Conceptually organized around the construction of image, language, narrative, and space, Eija-Liisa Ahtila
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Portrait of Eija-Liisa Ahtila © Jan Ahlstedt.

Marian Goodman Gallery is pleased to continue our artist-centric newsletter IN FOCUS, where we take the time to delve deeply into one artist on the MGG roster at a time. Aiming to show a fuller picture of the breadth of our artists' careers, we will feature our favorite stories, podcasts, interviews, artists’ writings, and videos from the archive, as well as new and upcoming projects.

Conceptually organized around the construction of image, language, narrative, and space, Eija-Liisa Ahtila (b. 1959, Hämeenlinna, Finland) has long been considered a master of the cinematic installation form. Using the visual language of cinema, Ahtila presents large-scale installations with multiple channel projections on multiple screen constructions. These viewing conditions, with their simultaneously charged vantage points, break the tradition of cinematic perspective and construct an experience of several co-existing times and spaces for being. In her recent work, Ahtila has shifted her attention to more profound and basic artistic inquiries, experimenting with conceptions of theatricality and humor, alongside her greater guiding eco-cinematic question: how and with what kind of technology, drama and expressive devices can we build the image of our world in this present moment of ecological crisis?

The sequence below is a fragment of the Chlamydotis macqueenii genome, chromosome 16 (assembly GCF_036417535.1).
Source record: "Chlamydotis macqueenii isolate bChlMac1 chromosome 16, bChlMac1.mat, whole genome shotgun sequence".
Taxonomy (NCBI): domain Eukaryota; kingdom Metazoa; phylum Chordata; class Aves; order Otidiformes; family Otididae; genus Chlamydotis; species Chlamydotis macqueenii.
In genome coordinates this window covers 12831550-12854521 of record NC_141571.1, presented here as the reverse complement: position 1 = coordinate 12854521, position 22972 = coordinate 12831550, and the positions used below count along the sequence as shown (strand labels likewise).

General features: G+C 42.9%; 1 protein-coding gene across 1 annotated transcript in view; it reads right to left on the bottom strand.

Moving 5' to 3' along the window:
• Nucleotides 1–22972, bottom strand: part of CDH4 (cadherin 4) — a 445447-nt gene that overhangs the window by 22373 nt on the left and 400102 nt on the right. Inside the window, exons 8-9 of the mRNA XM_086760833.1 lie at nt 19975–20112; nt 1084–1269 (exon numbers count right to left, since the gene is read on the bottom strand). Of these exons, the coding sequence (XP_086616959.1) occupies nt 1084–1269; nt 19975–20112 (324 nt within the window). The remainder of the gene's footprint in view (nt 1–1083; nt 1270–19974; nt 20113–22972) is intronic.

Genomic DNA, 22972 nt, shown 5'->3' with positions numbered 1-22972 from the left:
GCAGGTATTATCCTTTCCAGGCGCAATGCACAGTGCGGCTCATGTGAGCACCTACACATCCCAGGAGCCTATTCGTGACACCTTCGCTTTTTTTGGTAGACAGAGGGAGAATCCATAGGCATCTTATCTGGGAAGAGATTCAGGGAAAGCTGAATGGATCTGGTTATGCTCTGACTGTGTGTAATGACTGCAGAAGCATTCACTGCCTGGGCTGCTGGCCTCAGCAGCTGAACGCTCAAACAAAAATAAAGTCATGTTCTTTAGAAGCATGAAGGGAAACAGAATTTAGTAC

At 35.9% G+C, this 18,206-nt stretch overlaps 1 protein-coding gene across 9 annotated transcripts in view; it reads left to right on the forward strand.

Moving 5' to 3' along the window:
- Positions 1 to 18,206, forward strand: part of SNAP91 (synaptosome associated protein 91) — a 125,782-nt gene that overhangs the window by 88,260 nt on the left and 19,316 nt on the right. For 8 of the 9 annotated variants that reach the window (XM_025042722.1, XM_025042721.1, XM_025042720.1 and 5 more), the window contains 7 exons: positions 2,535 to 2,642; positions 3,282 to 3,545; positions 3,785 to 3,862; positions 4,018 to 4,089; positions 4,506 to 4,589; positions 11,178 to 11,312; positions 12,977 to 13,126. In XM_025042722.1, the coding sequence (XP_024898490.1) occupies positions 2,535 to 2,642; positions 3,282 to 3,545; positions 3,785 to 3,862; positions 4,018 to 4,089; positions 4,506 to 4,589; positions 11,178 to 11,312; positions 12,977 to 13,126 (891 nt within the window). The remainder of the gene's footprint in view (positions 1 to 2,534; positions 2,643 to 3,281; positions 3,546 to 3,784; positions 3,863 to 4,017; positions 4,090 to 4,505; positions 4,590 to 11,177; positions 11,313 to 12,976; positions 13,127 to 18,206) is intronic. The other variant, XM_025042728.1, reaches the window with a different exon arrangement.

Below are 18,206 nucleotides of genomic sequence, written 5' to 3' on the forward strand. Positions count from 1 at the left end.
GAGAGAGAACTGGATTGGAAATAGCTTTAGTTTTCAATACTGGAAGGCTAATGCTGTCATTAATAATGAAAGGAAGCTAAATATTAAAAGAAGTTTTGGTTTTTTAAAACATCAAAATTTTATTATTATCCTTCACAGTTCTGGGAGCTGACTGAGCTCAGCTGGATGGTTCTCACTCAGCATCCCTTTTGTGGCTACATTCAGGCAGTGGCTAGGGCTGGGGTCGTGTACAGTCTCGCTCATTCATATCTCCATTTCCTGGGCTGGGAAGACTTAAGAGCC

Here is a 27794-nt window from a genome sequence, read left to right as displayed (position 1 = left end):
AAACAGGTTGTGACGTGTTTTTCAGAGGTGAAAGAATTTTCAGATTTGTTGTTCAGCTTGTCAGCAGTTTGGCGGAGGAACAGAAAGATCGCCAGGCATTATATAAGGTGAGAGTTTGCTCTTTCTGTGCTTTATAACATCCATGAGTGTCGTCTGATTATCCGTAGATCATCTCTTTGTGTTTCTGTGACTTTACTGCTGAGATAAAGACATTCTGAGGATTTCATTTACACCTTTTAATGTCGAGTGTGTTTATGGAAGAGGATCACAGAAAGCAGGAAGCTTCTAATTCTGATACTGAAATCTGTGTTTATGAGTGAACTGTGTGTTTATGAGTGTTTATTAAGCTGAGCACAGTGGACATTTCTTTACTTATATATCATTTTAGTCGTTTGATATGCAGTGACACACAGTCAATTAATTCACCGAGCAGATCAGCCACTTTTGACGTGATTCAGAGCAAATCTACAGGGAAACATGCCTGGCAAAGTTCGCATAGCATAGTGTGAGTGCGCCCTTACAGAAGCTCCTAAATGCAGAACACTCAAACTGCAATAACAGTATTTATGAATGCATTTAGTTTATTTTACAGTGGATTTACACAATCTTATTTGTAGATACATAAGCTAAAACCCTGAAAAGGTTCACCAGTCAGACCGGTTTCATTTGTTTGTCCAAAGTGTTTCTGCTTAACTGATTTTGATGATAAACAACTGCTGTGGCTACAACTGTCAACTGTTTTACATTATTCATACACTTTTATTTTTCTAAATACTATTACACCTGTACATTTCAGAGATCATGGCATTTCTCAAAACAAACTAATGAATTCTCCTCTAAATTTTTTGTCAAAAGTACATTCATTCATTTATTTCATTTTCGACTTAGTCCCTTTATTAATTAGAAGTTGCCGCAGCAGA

Today, follow along as we explore the mind and eye of Eija-Liisa Ahtila. ↓


Eija-Liisa Ahtila in conversation with critic Tyler Green
, as a part of his The Modern Art Notes podcast. Surrounding Ahtila's 2015 exhibition Ecologies of Drama at the Albright-Knox Art Gallery in Buffalo, New York (the artist's first United States career survey), Green investigates Ahtila's "clever critiques of contemporary culture."


Hayward Gallery's short-form interview with Ahtila called How Do You Make a Portrait of a Tree? , focusing on Ahtila's 2011 film Horizontal – Vaakasuora, which is a part of their 2020 exhibition Among the Trees. Ahtila explains the inspiration behind the work as well as the double-entendre that unites the installation.


BOMB Magazine's 2012 interview between writer Cary Wolfe and Ahtila. Through the lens of several film works (including The House, 2002 and Where is Where?, 2008), Ahtila and Wolfe grapple with the question of the animal and human - of different worlds and living creatures existing in synchronicity.

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